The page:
Interventional Cardiology

For children with congenital heart defects, cardiac catheterization provides more opportunities for minimally invasive treatment options with reduced recovery times. The interventional cardiology team at Johns Hopkins All Children’s Heart Institute in St. Petersburg, Florida, performs these procedures in our state-of-the-art cardiac catheterization lab.

Cardiac catheterization can be used to both diagnose and treat congenital heart defects, which are conditions that are present at birth. The interventional cardiologist guides a long, thin tube called a catheter through the blood vessels (usually through a tiny incision in the groin area, neck or wrist), using imaging to guide the catheter.

This allows the cardiologist to measure things like blood pressure, oxygen levels and blood flow, to examine the structure of the heart, and to treat a range of congenital heart defects.

Comprehensive Care for Your Child

The interventional team includes physicians, anesthesiologists, registered cardiovascular invasive specialists, advanced care providers, nurse practitioners and nurses who specialize in the care of children with heart defects.

The cardiac catheterization lab is located adjacent to the cardiac operating rooms and to the cardiovascular intensive care unit (CVICU), where physicians with expertise in both cardiac care and critical care medicine care for our patients. The interventional team works closely with our heart surgery and CVICU teams to provide our patients with comprehensive care from diagnosis through follow-up.

The team also specializes In treating adults with congenital heart defects In conjunction with the Adult Congenital Heart Disease (ACHD) program. Adults with congenital heart defects benefit from being monitored and treated by cardiologists with expertise in congenital issues. Learn more about the ACHD program.

Why Choose Johns Hopkins All Children's

Advances in technology allow us to use cardiac catheterization to repair congenital heart defects that would have previously required open heart surgery but can now be repaired using this minimally invasive method. The Johns Hopkins All Children’s interventional cardiology team has special expertise in using the latest devices to treat heart defects in patients of all ages, from premature babies to adults.

The interventional cardiology program is led by James Thompson, M.D., who has performed device closure of over 1,600 defects, such as atrial septal defects (ASD), ventricular septal defects (VSD) and patent foramen ovale (PFO), in the heart. He serves as an industry proctor and teaches other physicians how to close these defects, and is leading research on new devices to close holes in the heart that involve the use of less foreign material.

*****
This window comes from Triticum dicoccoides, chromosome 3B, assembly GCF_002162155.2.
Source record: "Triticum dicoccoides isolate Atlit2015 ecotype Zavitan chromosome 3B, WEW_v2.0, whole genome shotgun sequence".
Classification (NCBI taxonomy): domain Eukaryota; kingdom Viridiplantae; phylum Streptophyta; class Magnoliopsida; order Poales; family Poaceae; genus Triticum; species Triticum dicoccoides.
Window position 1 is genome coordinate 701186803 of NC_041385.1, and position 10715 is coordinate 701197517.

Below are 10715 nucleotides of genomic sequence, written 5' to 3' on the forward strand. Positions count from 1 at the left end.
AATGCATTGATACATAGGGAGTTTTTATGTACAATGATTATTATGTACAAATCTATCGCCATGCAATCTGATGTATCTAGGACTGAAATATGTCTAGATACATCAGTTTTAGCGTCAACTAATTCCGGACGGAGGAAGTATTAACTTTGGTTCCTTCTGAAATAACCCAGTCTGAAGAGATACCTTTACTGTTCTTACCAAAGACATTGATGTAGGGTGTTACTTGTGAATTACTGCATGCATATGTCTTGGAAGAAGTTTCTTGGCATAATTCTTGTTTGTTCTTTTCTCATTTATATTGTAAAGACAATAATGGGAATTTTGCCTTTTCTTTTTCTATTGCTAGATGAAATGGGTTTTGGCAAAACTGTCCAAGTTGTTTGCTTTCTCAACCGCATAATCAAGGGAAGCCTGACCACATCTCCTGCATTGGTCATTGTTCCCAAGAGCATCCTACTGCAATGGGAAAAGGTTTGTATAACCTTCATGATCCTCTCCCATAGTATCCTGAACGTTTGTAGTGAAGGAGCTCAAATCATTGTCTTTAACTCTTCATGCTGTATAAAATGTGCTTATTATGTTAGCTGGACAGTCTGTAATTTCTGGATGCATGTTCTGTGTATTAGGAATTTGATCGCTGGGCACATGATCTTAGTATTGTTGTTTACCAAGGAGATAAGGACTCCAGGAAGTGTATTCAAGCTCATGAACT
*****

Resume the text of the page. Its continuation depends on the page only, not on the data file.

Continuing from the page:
In children, cardiac catheterization is often used to treat issues in patients who may have already had one or more surgeries to correct a heart defect. Using cardiac catheterization will often reduce the total number of surgeries a patient will need to have throughout his or her life.

Because catheterization procedures involve making a tiny incision to guide the catheter through the blood vessels, recovery time is generally shorter. Children are often able to go home the next day or even the same day as the procedure, and resume normal activity within a few days.

Cardiac Catheterization Procedures We Perform Include:

Balloon angioplasty and stent placement

For children with congenital heart defects, their condition may cause blood vessels (veins or arteries) to become narrow. We use a catheter to insert a very small balloon that inflates to open up the affected blood vessel and improve blood flow. For some children, the inflation of the balloon may not be enough to open the blood vessel, so we will place a small metal tube called a stent inside the narrowed blood vessel to keep it open.

Balloon atrial septostomy

In certain conditions, a balloon atrial septostomy procedure is done in newborns to help improve blood flow before they are able to have surgery to correct their congenital heart defect. The heart has a naturally occurring hole between the upper chambers of the heart. Balloon atrial septostomy is used to enlarge this hole so that blood from both sides of the heart can mix together, so that more oxygen-rich blood travels throughout the baby’s body, in preparation for surgery.

Balloon valvuloplasty

Some congenital heart defects like aortic valve stenosis cause narrowing of the heart valves, which when functioning correctly cause blood to flow through the four chambers of the heart and out to the rest of the body. Balloon valvuloplasty is used to open a narrow heart valve, improving blood flow.

Device closure of patent ductus arteriosus (PDA)

Patent ductus arteriosus (PDA) is a condition in which the artery (the ductus arteriosus) that allows a fetus to send blood directly back to the placenta to pick up oxygen from the mother before birth, fails to close after birth. It typically closes after birth to allow blood flow directly from the heart to the lungs. When this happens, oxygenated blood returns directly to the lungs instead of circulating through the rest of the body, which causes the heart and lungs to work harder and creates difficulty breathing. Using a catheter, a small device is inserted to close the duct.